Congenital heart problems are heart defects that have been present since birth. They are usually caused by a disturbance in the formation of the heart during the first 12 weeks of pregnancy. Treatment can be complex, involving delicate surgery and this is available at several private paediatric units within the UK. If you have access to private care, it may be possible to obtain local treatment, or to travel to a major centre or to London.
The most common of all congenital heart problems is hole in the heart, which links the left and right sides of the heart. Other congenital heart problems may be related to blood flow caused by abnormal development of the blood vessels or valves within the heart. Rarer types of congenital heart problems may involve the child having the wrong number of heart chambers, with problems affecting the ventricles or atria.
What causes congenital heart problems?
The causes of congenital heart problems are not fully understood, but they appear to happen more often in the children of women infected with rubella (German measles) during early pregnancy or women with poorly controlled diabetes during early pregnancy. Rarely, congenital heart problems may be inherited, linked to chromosomal abnormalities such as Down’s syndrome, or caused by exposure to drugs or X-rays during pregnancy.
How are congenital heart problems detected?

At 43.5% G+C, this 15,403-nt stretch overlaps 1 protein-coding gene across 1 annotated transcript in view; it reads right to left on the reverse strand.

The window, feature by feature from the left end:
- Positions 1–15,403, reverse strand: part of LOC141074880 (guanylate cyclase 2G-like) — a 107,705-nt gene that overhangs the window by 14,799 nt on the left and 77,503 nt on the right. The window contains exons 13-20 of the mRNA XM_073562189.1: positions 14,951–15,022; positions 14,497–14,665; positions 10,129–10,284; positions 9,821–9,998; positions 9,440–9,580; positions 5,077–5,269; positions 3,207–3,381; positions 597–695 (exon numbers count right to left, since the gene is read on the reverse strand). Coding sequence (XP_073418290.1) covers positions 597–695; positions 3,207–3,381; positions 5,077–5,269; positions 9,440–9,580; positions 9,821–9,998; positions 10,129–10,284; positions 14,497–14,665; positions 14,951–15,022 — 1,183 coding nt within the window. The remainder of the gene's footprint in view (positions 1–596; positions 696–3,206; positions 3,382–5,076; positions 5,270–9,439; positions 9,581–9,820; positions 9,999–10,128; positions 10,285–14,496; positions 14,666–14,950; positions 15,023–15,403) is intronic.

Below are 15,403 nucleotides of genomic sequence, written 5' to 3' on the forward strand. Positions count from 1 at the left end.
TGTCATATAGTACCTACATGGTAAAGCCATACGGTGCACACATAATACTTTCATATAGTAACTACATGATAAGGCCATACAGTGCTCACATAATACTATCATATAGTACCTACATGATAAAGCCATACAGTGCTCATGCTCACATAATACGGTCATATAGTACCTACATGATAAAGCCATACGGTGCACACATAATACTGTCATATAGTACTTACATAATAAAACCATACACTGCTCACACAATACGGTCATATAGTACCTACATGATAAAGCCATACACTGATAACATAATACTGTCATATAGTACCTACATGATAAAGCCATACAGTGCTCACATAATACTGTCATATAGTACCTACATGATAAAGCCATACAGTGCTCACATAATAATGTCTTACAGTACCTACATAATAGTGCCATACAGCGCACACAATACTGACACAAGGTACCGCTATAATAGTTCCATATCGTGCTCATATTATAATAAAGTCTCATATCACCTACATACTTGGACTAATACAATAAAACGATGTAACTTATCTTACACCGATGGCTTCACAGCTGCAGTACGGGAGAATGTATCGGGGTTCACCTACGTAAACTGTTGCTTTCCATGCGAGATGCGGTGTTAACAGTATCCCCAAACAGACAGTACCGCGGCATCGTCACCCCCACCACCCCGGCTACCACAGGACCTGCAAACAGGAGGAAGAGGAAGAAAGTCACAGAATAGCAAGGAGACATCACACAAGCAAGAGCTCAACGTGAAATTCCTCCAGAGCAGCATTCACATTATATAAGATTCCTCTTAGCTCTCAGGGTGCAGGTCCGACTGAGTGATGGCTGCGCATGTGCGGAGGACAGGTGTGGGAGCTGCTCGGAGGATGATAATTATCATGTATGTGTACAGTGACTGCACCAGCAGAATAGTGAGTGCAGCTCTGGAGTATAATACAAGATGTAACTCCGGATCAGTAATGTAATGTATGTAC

During pregnancy, a detailed ultrasound scan can be used to screen for congenital heart problems if similar problems have been detected in an older sibling or previous pregnancy. The 4D scans available privately are particularly good at showing up congenital heart problems before birth. Once born, babies with previously unrecognised congenital heart problems fail to gain sufficient weight and appear bluish around the lips and tongue due to lack of oxygen. In older children, symptoms may include shortness of breath, and in severe cases the lower legs may appear swollen.
If a congenital heart problem is suspected, your child may need to undergo specific tests such as blood tests, X-rays, electrocardiogram (ECG) or ultrasound. If the problem is complex, cardiac catheterisation – where a thin wire is inserted through the blood vessels from the groin to the heart for detailed examination and sampling – may be used.
What treatments are available for congenital heart problems?
Very minor congenital heart problems may not need treatment and may resolve themselves as your child grows. Some children have a tiny hole in the heart that seals before they reach adolescence. More severe problems can affect your child’s general health, growth and development, so effective and timely treatment becomes necessary.
Treatment for congenital heart problems usually involves surgery and/or drug treatment. Drug treatment is usually needed in children who are suffering symptoms, and may include diuretics (drugs that promote urine formation) to clear any build up of fluid within the body and reduce the strain on the heart. Oxygen may also be given. In small babies, feeding assistance may be given via a tube through the nose and into the stomach.
Surgery is the only way to permanently and immediately cure congenital heart problems such as hole in the heart or a narrow blood vessel that needs widening. This type of heart surgery is relatively common with high success rates and low risk. More complex or larger congenital heart problems may be improved but may not always be curable with surgery. Several operations may be needed. If the problem cannot be corrected with surgery, a heart and lung transplant may be considered as a last resort.